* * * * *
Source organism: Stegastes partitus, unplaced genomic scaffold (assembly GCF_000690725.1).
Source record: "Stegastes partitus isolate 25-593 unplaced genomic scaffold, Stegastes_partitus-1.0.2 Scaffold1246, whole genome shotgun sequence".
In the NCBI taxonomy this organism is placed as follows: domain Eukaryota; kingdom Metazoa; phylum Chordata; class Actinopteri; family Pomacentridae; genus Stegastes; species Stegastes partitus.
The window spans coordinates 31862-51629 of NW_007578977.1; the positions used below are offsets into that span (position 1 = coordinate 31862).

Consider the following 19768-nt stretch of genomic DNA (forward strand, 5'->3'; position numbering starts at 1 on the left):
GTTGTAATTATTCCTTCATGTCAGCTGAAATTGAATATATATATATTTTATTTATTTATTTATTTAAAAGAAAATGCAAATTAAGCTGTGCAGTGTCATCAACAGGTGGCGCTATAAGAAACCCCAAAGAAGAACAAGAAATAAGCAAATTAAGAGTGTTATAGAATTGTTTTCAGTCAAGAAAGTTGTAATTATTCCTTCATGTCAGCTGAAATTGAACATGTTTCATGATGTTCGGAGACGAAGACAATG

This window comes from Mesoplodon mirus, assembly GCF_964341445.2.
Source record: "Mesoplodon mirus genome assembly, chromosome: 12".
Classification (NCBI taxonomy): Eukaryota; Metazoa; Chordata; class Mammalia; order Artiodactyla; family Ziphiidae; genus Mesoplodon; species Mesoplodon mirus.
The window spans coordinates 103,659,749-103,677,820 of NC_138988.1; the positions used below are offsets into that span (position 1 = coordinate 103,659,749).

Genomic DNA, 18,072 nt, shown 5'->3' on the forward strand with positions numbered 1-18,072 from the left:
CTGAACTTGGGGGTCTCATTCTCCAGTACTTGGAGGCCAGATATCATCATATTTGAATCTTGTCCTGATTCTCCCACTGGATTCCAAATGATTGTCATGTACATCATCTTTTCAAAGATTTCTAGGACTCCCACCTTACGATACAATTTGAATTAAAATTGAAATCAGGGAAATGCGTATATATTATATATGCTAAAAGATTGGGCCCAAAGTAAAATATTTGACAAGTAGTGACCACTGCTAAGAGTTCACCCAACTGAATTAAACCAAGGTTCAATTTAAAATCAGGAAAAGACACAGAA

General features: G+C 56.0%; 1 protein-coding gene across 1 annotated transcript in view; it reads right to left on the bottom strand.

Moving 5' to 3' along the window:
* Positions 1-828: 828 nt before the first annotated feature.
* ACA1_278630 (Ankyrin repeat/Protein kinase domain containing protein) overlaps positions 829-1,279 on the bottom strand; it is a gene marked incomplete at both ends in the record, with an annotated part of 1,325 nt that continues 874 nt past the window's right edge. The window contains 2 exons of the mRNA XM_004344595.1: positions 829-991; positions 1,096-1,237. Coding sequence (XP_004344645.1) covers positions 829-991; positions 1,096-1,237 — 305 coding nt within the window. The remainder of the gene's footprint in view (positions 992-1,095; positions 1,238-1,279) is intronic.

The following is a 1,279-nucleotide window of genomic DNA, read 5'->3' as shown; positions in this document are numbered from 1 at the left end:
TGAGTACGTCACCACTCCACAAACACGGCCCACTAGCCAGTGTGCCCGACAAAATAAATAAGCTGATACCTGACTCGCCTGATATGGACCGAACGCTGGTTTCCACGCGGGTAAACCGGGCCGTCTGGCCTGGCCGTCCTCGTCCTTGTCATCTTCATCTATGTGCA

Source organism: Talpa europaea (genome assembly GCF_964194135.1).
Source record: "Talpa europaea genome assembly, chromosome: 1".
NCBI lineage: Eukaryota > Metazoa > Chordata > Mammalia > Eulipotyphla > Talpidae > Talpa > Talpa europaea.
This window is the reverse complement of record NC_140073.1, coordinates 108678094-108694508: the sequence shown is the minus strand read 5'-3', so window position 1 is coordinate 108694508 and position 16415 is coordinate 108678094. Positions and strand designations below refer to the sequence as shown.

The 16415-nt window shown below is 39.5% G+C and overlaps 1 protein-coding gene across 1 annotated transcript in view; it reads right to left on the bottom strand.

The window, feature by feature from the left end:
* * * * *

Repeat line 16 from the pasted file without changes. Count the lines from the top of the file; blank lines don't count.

* ACA1_278630 (Ankyrin repeat/Protein kinase domain containing protein) overlaps positions 829-1,279 on the bottom strand; it is a gene marked incomplete at both ends in the record, with an annotated part of 1,325 nt that continues 874 nt past the window's right edge. The window contains 2 exons of the mRNA XM_004344595.1: positions 829-991; positions 1,096-1,237. Coding sequence (XP_004344645.1) covers positions 829-991; positions 1,096-1,237 — 305 coding nt within the window. The remainder of the gene's footprint in view (positions 992-1,095; positions 1,238-1,279) is intronic.